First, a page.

Monday, April 29, 2013

Force lake

Looking out at the night sky in the countryside we see the great wonders of the universe as if within the grasps of our own hands; yet there are things in this world so wondrous that many scientists dedicate their lives to studying the environment here on Earth, often going to far off places to learn more of how things are far away from our homeland.  Frequently we find ourselves so wrapped up in the things away from us that we overlook the great treasure troves that lie here in front of us, to study and appreciate without having to travel so far, use so much time on just getting there, or having these journeys so sparse or at such great sacrifice in time with our family that only one completely dedicated could find a way to do so.  So many would go to Yellowstone Park, or travel to Niagara to see natures wonders when just within a few strides lays such marvelous richness.

Recently I have come upon such a place, where I dream I could spend much time getting to know the local flora and fauna, and looking up its history.  People love a good story with something they are learning; teaching through storytelling is a way that we connect ourselves with the past, either with a place, an idea, or a people long gone.  This helps to grow memorable features and personalities which we feel a need to share with others who later go there with us.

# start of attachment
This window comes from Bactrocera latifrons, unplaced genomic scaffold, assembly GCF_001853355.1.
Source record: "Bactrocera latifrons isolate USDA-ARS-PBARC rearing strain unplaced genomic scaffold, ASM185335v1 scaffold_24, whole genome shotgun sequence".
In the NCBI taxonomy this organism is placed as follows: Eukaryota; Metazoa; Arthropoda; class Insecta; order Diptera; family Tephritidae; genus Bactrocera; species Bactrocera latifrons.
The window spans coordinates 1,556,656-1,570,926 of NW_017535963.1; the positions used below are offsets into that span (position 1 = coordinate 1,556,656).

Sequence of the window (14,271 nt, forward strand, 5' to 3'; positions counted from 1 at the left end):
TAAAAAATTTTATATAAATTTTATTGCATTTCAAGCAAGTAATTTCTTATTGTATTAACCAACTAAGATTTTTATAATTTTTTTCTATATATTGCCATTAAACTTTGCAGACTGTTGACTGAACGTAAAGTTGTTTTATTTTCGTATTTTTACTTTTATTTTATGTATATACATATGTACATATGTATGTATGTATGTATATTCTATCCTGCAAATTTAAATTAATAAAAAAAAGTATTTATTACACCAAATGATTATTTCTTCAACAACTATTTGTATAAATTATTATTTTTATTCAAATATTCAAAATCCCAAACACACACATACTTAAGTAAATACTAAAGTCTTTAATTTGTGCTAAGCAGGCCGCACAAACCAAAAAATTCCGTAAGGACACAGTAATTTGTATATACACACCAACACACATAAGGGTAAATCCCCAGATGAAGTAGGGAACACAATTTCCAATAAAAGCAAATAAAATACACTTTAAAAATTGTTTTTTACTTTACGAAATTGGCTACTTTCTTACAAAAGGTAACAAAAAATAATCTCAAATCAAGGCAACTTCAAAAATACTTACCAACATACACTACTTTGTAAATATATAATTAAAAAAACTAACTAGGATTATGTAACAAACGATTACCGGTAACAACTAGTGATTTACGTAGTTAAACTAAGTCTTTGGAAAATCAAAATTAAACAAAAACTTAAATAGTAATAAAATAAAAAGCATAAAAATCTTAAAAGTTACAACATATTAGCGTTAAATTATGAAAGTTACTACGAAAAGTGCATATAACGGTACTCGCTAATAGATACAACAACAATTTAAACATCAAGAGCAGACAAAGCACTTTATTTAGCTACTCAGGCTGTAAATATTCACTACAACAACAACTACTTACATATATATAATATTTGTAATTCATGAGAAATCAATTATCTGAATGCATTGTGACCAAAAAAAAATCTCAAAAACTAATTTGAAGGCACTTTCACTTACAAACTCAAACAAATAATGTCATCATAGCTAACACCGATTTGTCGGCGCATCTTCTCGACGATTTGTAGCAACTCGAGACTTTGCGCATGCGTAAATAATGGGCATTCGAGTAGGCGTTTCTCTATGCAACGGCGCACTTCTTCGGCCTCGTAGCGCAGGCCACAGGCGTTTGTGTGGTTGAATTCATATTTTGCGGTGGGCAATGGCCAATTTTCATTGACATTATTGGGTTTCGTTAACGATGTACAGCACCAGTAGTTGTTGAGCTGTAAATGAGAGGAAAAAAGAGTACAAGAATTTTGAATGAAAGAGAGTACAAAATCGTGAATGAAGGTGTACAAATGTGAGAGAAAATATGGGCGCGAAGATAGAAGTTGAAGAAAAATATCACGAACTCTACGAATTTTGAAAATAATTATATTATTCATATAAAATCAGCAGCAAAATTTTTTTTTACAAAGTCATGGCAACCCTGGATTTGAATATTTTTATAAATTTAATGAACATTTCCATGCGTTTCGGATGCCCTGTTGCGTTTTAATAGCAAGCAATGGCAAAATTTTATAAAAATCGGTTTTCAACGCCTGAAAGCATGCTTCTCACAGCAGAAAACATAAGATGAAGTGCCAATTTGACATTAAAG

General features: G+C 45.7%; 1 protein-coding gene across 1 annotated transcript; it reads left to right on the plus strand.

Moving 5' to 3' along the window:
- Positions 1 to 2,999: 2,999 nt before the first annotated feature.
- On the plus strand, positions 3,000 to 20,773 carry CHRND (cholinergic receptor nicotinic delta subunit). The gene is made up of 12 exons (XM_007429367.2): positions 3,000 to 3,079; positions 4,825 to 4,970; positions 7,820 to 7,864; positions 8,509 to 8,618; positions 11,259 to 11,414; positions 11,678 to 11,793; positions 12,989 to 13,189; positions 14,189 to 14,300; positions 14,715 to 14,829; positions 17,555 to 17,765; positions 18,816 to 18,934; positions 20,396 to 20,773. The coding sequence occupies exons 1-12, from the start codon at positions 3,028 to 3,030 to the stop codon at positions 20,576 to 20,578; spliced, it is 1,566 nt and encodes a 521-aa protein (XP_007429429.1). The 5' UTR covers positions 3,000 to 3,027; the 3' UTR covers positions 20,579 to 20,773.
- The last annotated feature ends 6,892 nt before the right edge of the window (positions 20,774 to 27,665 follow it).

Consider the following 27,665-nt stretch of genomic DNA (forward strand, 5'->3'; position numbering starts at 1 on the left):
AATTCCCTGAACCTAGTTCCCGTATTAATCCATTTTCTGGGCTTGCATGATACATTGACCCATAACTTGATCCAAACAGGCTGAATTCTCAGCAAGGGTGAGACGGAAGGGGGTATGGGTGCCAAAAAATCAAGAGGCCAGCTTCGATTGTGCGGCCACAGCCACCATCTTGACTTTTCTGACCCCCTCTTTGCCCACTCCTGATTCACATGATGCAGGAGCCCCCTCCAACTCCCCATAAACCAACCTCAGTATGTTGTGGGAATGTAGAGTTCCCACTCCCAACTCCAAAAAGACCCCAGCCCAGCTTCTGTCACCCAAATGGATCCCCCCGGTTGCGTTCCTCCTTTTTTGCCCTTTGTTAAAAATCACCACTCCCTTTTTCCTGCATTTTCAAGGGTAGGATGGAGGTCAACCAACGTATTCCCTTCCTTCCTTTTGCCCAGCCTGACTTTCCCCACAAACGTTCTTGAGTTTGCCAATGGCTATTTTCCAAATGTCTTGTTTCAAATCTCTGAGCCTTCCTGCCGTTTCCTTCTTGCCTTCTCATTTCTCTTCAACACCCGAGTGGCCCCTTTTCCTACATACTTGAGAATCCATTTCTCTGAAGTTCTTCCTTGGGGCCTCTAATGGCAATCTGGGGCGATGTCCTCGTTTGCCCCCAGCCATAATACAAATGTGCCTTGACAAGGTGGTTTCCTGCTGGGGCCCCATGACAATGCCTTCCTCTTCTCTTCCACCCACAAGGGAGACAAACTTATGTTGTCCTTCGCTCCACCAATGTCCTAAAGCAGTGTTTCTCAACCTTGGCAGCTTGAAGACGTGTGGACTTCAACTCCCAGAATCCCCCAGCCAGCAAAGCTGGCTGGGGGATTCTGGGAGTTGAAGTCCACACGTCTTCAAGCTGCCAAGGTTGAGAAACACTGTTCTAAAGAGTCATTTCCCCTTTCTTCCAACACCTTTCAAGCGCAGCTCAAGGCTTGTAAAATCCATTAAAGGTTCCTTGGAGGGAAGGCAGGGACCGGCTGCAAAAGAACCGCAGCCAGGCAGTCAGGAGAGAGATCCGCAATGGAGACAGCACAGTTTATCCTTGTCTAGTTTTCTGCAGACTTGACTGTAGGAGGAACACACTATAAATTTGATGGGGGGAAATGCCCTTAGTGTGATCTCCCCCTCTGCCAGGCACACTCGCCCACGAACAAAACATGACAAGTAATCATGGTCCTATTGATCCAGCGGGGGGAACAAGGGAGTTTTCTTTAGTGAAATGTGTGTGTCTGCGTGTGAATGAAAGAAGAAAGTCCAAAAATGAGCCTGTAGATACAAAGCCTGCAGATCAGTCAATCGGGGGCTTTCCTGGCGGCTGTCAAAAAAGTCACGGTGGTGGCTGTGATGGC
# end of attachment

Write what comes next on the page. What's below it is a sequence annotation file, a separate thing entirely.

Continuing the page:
Force Lake is a wildlife habitat area in Northern Portland.  This picture was taken from the MAX which I take everyday on commute to Hillsboro.  Many ducks and geese fly here on their bi-yearly journey, going to warmer lands for the Winter, and coming back during the Spring.

Last year I went hiking at Silver Falls State Park in Oregon; though it is far away, and has many majestic views with splurging waterfalls and a mighty river formed by the runoff of snow, its tranquility takes much effort to afford, and is often crowded with many people seeking to enjoy the same scene.  I have found a certain peace that comes while in the crazy commute of everyday life that comes near the end of this ride on Portland's light rail; where most people have already gotten off this train I am left in the serenity of my own thoughts, to look up and see sites such as these.  It is that same feeling when you are helped by an unexpected hand which belongs to some stranger in the woods, or the laugh of a child who runs up to and smiles which can wipe away the worst of moods.  Sometimes you just look up and smile.

I stand in awe and wonder of the journey that's been made, from some unknown material which erupted to forms stars which eventually died, not by flickering out, but going in a supernova, then through the last 4.7 billion years or mixing, and evolving, now I can see the clouds in the sky at sunset over this wildlife preserve.  Though we live on a humdrum pale blue dot revolving around a nuclear fission powered star, this is my pale blue dot, and my chance to live and appreciate what must have transpired before me for there to even be a me to appreciate it.

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